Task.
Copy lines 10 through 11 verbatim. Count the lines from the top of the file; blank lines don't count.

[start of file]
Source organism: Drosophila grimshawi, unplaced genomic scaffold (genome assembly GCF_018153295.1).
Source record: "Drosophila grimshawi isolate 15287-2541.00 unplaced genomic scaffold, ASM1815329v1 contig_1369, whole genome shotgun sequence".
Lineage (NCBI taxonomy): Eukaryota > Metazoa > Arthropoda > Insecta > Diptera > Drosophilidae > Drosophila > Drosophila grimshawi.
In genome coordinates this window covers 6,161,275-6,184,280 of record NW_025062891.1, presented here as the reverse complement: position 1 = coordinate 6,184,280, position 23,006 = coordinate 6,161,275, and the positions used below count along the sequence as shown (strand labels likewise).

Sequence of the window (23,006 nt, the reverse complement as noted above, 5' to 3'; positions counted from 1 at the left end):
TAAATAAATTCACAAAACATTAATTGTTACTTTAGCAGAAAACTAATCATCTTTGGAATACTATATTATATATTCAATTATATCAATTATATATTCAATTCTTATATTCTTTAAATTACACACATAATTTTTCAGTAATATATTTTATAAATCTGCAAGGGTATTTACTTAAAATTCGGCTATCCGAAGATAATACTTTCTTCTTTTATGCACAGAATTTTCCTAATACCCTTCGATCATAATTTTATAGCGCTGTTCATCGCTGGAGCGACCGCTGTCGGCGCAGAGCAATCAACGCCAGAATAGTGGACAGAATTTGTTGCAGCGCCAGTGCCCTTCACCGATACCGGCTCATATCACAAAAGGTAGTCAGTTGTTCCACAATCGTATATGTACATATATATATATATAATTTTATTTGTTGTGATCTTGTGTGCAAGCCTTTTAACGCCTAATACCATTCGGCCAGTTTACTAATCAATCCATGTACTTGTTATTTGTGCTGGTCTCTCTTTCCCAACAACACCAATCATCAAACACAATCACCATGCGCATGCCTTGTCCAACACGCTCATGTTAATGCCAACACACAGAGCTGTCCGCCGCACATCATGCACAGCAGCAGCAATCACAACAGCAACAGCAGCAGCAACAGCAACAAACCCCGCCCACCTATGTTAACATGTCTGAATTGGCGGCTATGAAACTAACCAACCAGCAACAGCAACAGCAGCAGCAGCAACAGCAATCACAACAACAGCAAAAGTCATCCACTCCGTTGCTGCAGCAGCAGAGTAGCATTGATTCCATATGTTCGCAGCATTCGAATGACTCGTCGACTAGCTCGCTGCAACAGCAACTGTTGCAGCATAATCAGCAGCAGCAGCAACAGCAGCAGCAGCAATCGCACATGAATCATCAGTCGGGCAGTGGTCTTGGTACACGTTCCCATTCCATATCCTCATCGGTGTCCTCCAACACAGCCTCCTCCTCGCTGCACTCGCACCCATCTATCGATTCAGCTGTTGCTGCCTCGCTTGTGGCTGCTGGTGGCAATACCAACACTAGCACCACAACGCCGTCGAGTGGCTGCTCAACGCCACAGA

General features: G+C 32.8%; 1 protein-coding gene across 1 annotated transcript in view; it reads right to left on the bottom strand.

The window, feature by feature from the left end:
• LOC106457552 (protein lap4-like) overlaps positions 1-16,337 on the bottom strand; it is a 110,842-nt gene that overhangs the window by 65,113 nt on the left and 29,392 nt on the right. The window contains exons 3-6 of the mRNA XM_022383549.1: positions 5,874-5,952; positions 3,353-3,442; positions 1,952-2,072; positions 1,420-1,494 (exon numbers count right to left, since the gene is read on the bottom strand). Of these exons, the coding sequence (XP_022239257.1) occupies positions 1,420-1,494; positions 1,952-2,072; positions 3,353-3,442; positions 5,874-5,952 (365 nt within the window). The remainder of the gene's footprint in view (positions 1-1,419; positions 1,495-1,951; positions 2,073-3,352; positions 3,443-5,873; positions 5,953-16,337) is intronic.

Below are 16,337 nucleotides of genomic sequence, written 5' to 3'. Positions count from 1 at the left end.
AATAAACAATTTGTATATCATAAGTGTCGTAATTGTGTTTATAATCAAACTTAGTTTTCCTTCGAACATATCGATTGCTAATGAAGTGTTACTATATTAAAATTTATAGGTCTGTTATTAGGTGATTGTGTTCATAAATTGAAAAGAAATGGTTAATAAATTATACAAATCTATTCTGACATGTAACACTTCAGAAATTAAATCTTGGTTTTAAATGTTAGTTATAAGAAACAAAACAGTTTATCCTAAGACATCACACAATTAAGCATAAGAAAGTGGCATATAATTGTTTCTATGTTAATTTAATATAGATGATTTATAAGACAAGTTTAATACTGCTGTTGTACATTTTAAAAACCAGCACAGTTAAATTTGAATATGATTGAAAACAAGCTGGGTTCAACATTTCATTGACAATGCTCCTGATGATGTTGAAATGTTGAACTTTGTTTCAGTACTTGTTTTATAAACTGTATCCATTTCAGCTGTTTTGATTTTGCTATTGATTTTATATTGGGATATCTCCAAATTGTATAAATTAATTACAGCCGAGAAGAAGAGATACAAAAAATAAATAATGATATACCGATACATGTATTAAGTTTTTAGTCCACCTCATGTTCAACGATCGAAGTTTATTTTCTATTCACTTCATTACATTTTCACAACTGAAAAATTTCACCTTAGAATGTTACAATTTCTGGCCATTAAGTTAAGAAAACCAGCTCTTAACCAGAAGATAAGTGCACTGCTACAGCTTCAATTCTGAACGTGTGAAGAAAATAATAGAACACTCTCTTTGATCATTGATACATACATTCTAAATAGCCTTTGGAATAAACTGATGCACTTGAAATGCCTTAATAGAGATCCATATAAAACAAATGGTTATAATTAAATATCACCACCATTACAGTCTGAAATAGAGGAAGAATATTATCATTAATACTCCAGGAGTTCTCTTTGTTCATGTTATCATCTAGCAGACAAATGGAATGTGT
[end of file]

Below are 16,337 nucleotides of genomic sequence, written 5' to 3'. Positions count from 1 at the left end.
AATAAACAATTTGTATATCATAAGTGTCGTAATTGTGTTTATAATCAAACTTAGTTTTCCTTCGAACATATCGATTGCTAATGAAGTGTTACTATATTAAAATTTATAGGTCTGTTATTAGGTGATTGTGTTCATAAATTGAAAAGAAATGGTTAATAAATTATACAAATCTATTCTGACATGTAACACTTCAGAAATTAAATCTTGGTTTTAAATGTTAGTTATAAGAAACAAAACAGTTTATCCTAAGACATCACACAATTAAGCATAAGAAAGTGGCATATAATTGTTTCTATGTTAATTTAATATAGATGATTTATAAGACAAGTTTAATACTGCTGTTGTACATTTTAAAAACCAGCACAGTTAAATTTGAATATGATTGAAAACAAGCTGGGTTCAACATTTCATTGACAATGCTCCTGATGATGTTGAAATGTTGAACTTTGTTTCAGTACTTGTTTTATAAACTGTATCCATTTCAGCTGTTTTGATTTTGCTATTGATTTTATATTGGGATATCTCCAAATTGTATAAATTAATTACAGCCGAGAAGAAGAGATACAAAAAATAAATAATGATATACCGATACATGTATTAAGTTTTTAGTCCACCTCATGTTCAACGATCGAAGTTTATTTTCTATTCACTTCATTACATTTTCACAACTGAAAAATTTCACCTTAGAATGTTACAATTTCTGGCCATTAAGTTAAGAAAACCAGCTCTTAACCAGAAGATAAGTGCACTGCTACAGCTTCAATTCTGAACGTGTGAAGAAAATAATAGAACACTCTCTTTGATCATTGATACATACATTCTAAATAGCCTTTGGAATAAACTGATGCACTTGAAATGCCTTAATAGAGATCCATATAAAACAAATGGTTATAATTAAATATCACCACCATTACAGTCTGAAATAGAGGAAGAATATTATCATTAATACTCCAGGAGTTCTCTTTGTTCATGTTATCATCTAGCAGACAAATGGAATGTGT